Discover 10 intriguing facts about bananas that might catch you by surprise.

Bananas are not only funny-looking and incredibly delicious, but they also offer numerous benefits. With a permaculture perspective, the banana serves far more than just 10 purposes. At places like Rancho Mastatal in Costa Rica, where we cultivate 13 diverse varieties of both edible and ornamental bananas within our agroforestry systems, the potential of bananas is vast. We continuously explore ways to harmonize with nature. And if you’re already familiar with the remarkable attributes of bananas, this blog delves into how they can serve as a perennial staple and a convenient farm-to-table crop.

Bananas can exhibit unexpected hues such as black, red, and blue!

In the Musa family, bananas come in a variety of shapes and colors, including red and blue, as well as differing lengths, widths, and contours. With over 300 varieties, the classic yellow banana commonly found in supermarkets is known as the Cavendish, named after a British individual who pioneered their cultivation in greenhouses in England. This innovation enabled even countries like Iceland to become major banana exporters. Many individuals who depart from Rancho Mastatal and relocate outside tropical regions often cease consuming bananas, as the ones available in supermarkets, typically grown in monocultures or greenhouses, are deemed inferior in taste and quality.

Bananas are not classified as trees, but rather as large herbs!

Bananas, despite their majestic appearance, don’t actually grow on trees since they lack a woody trunk or branches. Instead, what might seem like a trunk is actually a dense cluster of leaves, known as a leafstalk, poised to unfurl.

You can eat the flower.

Like many marvels of nature, it’s both visually stunning and delectable! Here at the Ranch, we’ve transformed it into a picadillo: finely chopped and sautéed with a touch of oil, salt, and freshly ground pepper sourced straight from the farm. The result is simply delicious, particularly for those who appreciate the texture of artichokes or mushrooms!

The “trunk” can be repurposed into weaving material.

By peeling the skin of the “trunk” vertically and drying the strips under the sun, you can obtain remarkably strong fiber material suitable for crafting baskets, mats, or belts. Banana fibers have the versatility to be woven into a silk-like fabric, commonly used for clothing and hats in Japan and Indochina. In Tahiti, the leaves and “trunk” of the fe’i variety are utilized as weaving material, transformed into thongs, lashings, and fans!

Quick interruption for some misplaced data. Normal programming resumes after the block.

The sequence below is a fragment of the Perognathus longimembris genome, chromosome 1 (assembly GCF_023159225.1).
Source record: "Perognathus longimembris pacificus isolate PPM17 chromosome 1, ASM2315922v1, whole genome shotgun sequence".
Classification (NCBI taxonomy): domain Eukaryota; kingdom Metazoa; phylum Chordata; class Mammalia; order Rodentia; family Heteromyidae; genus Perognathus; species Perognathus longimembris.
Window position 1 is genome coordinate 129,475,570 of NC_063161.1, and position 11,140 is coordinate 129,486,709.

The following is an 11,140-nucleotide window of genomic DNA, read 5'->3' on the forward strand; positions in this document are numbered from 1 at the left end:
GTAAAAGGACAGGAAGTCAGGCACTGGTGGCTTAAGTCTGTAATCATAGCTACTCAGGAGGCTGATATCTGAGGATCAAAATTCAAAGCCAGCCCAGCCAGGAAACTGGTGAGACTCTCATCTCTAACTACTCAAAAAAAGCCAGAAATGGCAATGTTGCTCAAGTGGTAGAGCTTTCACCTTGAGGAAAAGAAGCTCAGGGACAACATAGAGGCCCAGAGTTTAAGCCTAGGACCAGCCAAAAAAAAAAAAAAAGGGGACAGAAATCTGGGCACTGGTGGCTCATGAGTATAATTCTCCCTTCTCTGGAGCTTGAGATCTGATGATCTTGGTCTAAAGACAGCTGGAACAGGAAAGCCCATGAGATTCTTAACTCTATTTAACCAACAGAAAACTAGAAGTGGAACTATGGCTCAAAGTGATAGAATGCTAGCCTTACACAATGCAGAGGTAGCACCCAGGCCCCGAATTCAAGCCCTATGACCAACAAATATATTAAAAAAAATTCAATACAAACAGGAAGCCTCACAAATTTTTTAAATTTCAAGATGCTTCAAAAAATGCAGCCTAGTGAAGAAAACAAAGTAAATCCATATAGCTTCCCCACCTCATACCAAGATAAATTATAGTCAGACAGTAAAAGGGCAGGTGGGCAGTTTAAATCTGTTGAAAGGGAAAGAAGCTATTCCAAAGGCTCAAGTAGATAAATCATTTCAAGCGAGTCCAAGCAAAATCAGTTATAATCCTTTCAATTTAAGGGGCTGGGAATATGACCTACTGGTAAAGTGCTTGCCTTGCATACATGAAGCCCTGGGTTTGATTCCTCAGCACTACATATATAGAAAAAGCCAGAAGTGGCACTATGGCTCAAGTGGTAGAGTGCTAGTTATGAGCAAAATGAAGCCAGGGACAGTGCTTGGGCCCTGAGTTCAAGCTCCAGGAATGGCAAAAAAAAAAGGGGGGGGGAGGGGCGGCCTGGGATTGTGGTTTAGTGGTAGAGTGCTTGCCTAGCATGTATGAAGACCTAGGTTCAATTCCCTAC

The trunk is edible.

If you’re involved in banana cultivation, you likely remove younger bananas from the cluster, retaining only three generations (grandmother, mother, and daughter) for growth. In Southeast Asia, they often consume the young “trunks” much like lettuce. These thinly sliced trunks are soaked in water and vinegar before being used as a fresh garnish in soups or transformed into a salad by adding herbs, fish sauce, and toasted peanuts.

Unripe bananas are a perennial dietary staple.

Green bananas can be utilized in cooking similar to potatoes. Simply boil them in water, including the whole fruit with its skin, and then prepare them according to your preference. Additionally, you can cut them into smaller pieces to incorporate into flavorful stews, blend them with herbs for frying into fritters, grate them to create a green banana hash, or slice them thinly and dehydrate to produce banana flour. We relish these inventive methods of incorporating a local staple into our diets.

Banana peel can alleviate itching.

The banana plant thrives in tropical, hot, and humid climates, often teeming with mosquitoes. Thankfully, banana skin can alleviate the itch caused by mosquito bites. I’ve tested it myself, and it proved effective!

Dirt or ash can aid in removing the sticky juice of the banana plant.

During banana harvesting, various juices are released, particularly when processing green bananas and flowers. To clean machetes, knives, or cutting boards, rubbing dirt or ash on them proves surprisingly effective. While it might sound unconventional, it’s a practical solution.

When harvesting, rub dirt onto the stem. During processing or cooking of green bananas, utilize banana leaves or paper to shield surfaces from juice. However, if juice gets on a knife or cutting board, rubbing them with dirt or ash before washing can be beneficial.

When bananas become overly ripe, you can transform them into wine or vinegar!

You can never have too many bananas, although you might end up with more than you can eat as a snack, which happens to us frequently. That’s when we utilize them to make homemade banana vinegar! When the bananas are super ripe, almost falling off the bunch and juicy-black, they contain loads of sugar. This presents an opportunity for yeast to thrive, as they feast on the sugars and produce alcohol! This practice aligns with the permaculture principle of producing no waste.

Rich in potassium, bananas are highly effective at reducing muscle spasms.

After spending a month on the Ranch, where the average daily banana consumption ranges from 3 to 5 bananas, many individuals discover that their muscle spasms have completely vanished. Bananas also contain neurotransmitters such as dopamine and serotonin, which help elevate mood.

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